I started my internship at the Lower East Side Tenement Museum this week. On my first day, I had the opportunity to go on a couple tours of the historic 97 Orchard Street tenement building to learn more about the Museum and the history of immigration to the Lower East Side. I will be mainly focusing on producing podcasts of the Museum’s Tenement Talks lecture series. Last night’s Tenement talk was a conversation moderated by Robert Sullivan (author of Rats: Observations on the History and Habitat of the City’s Most Unwanted Inhabitants) with Eric Sanderson (author of Mannahatta: A Natural History of New York City) and Douglas Hunter (author of Half Moon: Henry Hudson and the Voyage that Redrew the Map of the New World). I hope to have the audio recording online soon. Stay tuned, the audio will be available here.
My ITP classmates, Ari Joseph and Steven Litt performed live at The Tank in Hell’s Kitchen on Thursday night. Steven performed on the CrudBox, a mechanical drum machine of his own creation. Here is a YouTube video of Steven performing on the CrudBox last December at the NIME Show at Exit Art. Meanwhile,
I just happend to have my Samson Zoom H2 audio recorder on me because I was coming from band practice with JC Cassis and company, so I was able to capture a high-quality MP3 recording of Ari and Steven’s performance. Unfortunately, it took me a minute to fumble with the recorder in the dark, so I missed the first couple minutes of the performance. Nonetheless, here it is:
Update: After getting some critique in class today, I remixed the audio to make the improve the balance in levels between the narration and musical elements and to bring out some important keywords in the narration. The MP3 player and download links below now feature the new, improved version of my experimental audio documentary.
The original post below:
For my audio portrait of Ruby the Elephant, I sought to “paint” a portrait through sound in the same way Ruby painted her paintings with a brush and paint–using bold brushstrokes and vivid colors; abstract, yet struggling to communicate something deeper that cannot be easily expressed. I cut up the narrative structure of Ruby’s backstory, interspersed it the Ruby Baby track, along with my interpretation of what it would have sounded like when Ruby played the xylophone. Thus, cutting, pasting, and rearranging are my parallel techniques to Ruby’s paint splatters. I wanted to honor Ruby by making my portrait of her to sound like how her paintings look.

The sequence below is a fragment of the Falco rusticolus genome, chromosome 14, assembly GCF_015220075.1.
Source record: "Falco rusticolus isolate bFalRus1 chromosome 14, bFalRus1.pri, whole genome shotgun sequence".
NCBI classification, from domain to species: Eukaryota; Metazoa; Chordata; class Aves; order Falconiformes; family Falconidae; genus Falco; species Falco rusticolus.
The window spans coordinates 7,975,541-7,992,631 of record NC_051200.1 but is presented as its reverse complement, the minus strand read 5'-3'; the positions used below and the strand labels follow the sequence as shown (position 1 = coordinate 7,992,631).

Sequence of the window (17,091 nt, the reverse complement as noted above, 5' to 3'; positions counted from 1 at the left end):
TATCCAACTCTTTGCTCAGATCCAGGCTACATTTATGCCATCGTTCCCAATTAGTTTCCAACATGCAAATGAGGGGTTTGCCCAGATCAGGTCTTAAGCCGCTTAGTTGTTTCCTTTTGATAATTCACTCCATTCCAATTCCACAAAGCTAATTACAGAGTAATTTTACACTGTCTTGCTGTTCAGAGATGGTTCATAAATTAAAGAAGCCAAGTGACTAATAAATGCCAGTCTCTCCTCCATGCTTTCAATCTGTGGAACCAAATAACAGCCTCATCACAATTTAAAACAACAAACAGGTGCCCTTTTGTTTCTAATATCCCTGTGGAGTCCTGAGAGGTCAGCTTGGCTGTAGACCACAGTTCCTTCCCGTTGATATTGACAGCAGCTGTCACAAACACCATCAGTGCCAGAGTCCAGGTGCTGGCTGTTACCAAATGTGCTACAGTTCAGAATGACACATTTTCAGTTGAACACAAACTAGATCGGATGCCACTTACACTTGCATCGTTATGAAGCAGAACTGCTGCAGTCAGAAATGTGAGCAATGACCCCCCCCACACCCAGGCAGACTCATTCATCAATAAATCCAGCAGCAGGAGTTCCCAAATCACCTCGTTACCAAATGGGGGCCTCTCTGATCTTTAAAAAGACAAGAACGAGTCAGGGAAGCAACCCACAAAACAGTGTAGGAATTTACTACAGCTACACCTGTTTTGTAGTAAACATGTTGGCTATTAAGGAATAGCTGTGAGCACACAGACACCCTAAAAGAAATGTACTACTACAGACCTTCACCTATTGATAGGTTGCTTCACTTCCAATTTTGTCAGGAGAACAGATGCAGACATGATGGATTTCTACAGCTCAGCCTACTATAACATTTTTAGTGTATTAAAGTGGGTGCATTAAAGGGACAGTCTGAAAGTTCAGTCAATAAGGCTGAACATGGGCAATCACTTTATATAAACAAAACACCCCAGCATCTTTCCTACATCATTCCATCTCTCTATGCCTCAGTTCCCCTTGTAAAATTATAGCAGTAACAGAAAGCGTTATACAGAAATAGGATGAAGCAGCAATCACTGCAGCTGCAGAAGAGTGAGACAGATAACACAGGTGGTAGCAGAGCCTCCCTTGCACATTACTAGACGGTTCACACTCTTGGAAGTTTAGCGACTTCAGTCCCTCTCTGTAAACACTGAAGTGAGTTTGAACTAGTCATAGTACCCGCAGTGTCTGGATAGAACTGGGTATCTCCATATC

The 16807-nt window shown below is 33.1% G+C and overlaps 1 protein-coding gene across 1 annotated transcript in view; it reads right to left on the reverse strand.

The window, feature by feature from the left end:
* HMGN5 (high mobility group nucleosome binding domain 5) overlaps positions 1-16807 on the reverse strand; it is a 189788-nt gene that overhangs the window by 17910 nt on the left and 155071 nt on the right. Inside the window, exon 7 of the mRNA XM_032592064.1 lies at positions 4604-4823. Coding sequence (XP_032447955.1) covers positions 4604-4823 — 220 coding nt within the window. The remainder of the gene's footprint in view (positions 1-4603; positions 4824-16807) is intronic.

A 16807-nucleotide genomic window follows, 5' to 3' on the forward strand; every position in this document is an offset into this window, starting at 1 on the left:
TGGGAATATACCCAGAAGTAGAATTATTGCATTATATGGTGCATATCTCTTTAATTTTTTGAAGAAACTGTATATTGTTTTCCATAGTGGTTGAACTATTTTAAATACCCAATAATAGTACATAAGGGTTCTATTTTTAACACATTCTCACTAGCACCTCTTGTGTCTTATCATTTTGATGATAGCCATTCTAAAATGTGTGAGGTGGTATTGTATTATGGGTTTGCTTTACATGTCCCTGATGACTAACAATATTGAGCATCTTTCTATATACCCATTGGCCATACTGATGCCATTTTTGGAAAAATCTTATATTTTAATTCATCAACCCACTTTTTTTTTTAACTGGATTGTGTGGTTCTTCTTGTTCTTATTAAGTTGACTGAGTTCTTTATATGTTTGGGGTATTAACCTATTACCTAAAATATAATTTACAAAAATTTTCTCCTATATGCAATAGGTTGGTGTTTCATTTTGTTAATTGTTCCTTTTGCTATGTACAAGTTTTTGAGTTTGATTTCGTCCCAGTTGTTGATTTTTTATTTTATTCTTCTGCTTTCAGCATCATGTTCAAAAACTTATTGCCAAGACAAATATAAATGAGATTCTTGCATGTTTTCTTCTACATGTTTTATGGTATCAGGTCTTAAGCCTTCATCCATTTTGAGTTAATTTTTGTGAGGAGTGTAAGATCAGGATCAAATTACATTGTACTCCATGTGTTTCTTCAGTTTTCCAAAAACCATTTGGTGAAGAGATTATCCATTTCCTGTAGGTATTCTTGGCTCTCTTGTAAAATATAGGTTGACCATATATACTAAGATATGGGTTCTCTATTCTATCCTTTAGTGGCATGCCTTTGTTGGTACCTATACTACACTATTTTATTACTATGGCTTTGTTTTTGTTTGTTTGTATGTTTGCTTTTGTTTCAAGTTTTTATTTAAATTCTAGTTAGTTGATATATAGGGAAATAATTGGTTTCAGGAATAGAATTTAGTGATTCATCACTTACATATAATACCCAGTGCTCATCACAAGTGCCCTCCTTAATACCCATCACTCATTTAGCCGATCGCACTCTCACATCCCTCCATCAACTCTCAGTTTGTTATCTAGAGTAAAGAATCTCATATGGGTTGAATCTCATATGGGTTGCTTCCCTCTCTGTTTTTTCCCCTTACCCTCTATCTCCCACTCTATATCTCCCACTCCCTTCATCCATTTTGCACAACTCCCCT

The picture above is an image of a Ruby painting.
Ruby Baby by Jerry Leiber and Mike Stoller, performed by Björk Guðmundsdóttir & Tríó Guðmundar Ingólfssonar.
I presented my final project for Intro to Computational Media today. Building on the work I did with the Musical Typewriter, I ended up making some last minute tweaks to my “musical typeface,” which consists of audio samples corresponding to each letter of the alphabet. Originally I had used all single-hit percussion sounds, but I reworked the alphabet to include short musical phrases or gestures, and brought in wind and string instrument samples for greater musicality and richness. The final version of my Processing program reads a text file and “translates” the text into music by playing back the samples corresponding to the letters of the words as musical phrase “cluster.”
While playing back a text as a song, the Processing sketch also simultaneously displays the word corresponding to the musical sample cluster being played and visualizes the frequency waves of the music on the screen. Refer to the screenshot above.
Source code after the jump. Continue reading ICM Final: Post-Modern Poster Child (Musical Typeface Reinvention)